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Chemical Regulation

Big changes afoot for US chemical risk evaluations

EPA seeks to restore trust and protect vulnerable populations from chemical exposures

by Britt E. Erickson
July 8, 2021 | A version of this story appeared in Volume 99, Issue 25


A fence surrounding an old industrial facility.
Credit: Shutterstock
The US Environmental Protection Agency is developing a screening approach to determine whether chemicals in air and water surrounding industrial facilities pose a risk to nearby communities.

Facing lawsuits and criticism from scientists, environmental groups, and the chemical industry, the US Environmental Protection Agency is overhauling its approach for evaluating risks associated with high-priority chemicals that are already on the market. According to Michal Freedhoff, head of the EPA’s chemicals office, the changes will impact the first 10 assessments completed by the Trump administration under the amended Toxic Substances Control Act (TSCA). They will also affect the next 24 assessments, which the EPA has already begun, and those that the agency conducts in the future.

The changes include assessing exposure to chemicals from air and water, as well as from land disposal. During the Trump administration, the EPA disregarded such pathways, claiming that they were already regulated by other statutes, such as the Clean Air Act and Clean Water Act. For 6 of the first 10 chemicals, the EPA will develop a screening approach that uses existing ambient air and surface-water data to evaluate risks to fenceline communities that border industrial facilities.

The EPA also plans to reopen its assessment of the solvent 1,4-dioxane, a widespread drinking-water contaminant, to determine whether drinking water and air exposure pose unreasonable risks to the general population. The agency will also evaluate occupational exposures to 1,4-dioxane generated as a manufacturing by-product that were not considered in its previous assessments.

One change that will affect all the first 10 chemical evaluations is a plan to abandon a use-by-use approach for determining risks. The EPA will continue analyzing risks for each specific use but will make only one unreasonable risk determination for chemicals that have significant risks across multiple uses.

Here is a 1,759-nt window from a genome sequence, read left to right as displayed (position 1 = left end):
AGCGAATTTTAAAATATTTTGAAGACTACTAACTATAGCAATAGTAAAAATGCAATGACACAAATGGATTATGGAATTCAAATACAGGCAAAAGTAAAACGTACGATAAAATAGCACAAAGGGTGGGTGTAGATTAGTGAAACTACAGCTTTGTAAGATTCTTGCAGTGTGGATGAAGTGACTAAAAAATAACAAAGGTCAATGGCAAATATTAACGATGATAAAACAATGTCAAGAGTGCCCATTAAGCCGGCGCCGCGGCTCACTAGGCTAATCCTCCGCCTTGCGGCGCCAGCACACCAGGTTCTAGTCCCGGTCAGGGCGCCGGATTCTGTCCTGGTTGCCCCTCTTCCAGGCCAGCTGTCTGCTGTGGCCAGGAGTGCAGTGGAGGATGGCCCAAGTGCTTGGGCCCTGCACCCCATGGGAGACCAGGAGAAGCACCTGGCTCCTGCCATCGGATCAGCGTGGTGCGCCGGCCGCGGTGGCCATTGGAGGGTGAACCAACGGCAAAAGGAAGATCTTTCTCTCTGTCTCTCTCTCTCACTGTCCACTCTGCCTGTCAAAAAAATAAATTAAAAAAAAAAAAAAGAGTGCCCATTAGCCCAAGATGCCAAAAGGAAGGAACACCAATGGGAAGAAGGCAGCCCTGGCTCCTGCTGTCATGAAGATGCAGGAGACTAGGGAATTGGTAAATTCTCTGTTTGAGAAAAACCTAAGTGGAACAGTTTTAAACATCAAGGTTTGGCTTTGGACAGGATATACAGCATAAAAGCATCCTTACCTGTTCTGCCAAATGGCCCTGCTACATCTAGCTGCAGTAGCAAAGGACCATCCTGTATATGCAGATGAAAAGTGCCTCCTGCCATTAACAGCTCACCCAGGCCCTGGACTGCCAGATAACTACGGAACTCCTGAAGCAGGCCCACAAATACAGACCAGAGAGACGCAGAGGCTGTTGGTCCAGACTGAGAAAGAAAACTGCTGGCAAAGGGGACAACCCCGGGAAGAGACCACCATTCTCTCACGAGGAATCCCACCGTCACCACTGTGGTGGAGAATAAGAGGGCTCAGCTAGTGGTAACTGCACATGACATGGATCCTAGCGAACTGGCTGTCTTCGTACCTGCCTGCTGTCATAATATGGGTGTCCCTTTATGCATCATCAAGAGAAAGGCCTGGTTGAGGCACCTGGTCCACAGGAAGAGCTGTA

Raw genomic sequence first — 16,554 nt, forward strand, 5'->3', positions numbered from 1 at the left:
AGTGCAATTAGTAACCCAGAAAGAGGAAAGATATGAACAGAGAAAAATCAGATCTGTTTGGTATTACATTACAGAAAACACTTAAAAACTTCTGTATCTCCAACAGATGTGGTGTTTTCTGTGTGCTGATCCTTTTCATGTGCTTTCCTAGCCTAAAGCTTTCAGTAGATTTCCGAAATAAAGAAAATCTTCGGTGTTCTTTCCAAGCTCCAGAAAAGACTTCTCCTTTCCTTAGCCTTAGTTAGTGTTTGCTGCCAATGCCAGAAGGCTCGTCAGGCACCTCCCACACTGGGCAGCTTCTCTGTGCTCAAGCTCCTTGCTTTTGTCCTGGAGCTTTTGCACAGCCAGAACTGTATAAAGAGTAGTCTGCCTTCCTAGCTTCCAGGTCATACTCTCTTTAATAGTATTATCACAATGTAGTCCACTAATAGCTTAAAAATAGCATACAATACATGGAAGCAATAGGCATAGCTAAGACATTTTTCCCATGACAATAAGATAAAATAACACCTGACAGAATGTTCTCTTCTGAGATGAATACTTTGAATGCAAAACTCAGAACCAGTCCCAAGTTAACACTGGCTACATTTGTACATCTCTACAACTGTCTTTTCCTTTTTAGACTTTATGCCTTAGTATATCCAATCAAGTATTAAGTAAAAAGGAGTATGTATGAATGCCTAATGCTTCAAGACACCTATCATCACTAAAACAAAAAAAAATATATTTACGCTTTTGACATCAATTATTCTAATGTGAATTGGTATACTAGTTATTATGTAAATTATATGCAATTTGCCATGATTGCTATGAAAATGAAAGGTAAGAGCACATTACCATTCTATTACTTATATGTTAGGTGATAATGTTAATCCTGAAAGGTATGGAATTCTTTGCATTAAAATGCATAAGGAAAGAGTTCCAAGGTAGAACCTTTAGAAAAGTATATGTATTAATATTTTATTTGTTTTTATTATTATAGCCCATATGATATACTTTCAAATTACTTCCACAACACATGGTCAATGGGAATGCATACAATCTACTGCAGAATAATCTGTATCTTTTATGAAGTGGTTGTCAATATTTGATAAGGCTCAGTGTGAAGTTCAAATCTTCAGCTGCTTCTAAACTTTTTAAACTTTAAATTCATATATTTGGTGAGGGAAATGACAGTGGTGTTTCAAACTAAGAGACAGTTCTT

None of the first 10 risk evaluations satisfied EPA’s statutory obligations or provided a complete and accurate picture of the chemicals’ true risks.
Jonathan Kalmuss-Katz, senior supervising attorney, Earthjustice

The EPA also will not assume that workers have access to personal protective equipment (PPE) or that they wear PPE properly. The Trump administration generally made such assumptions for the first 10 chemicals, so some findings of no unreasonable risks could change, the agency says.

Freedhoff announced the changes during an event commemorating the fifth anniversary of TSCA reform hosted by the Environmental Law Institute on June 30. Congress amended the law in 2016, giving the EPA new authorities to ensure that chemicals in the marketplace do not pose unreasonable risks to human health and the environment.

“Many actions taken in the last administration left EPA with an internal and external trust deficit, which affected our ability to carry out our core duties and function to protect health and the environment,” Freedhoff said. “It’s also clear that some of EPA’s actions during this time were inappropriately driven by the previous political leadership rather than sound science.”

“None of the first 10 risk evaluations satisfied EPA’s statutory obligations or provided a complete and accurate picture of the chemicals’ true risks,” Jonathan Kalmuss-Katz, a senior supervising attorney with the environmental law group Earthjustice, said during the meeting. The EPA now faces the difficult task of evaluating the risks of 24 additional chemicals, “while at the same time having to go back and fix the mess left by the last administration,” he said.

Lawyers who work closely with the chemical industry commend the EPA for making changes to address increasing litigation related to the first 10 risk assessments, but they question how the agency will meet its deadlines for risk management as it revisits them. “EPA’s between a rock and a hard place,” Lynn Bergeson, managing partner at the law firm Bergeson & Campbell, commented at the meeting. “I applaud EPA for making some very courageous decisions that may themselves invite further litigation.”


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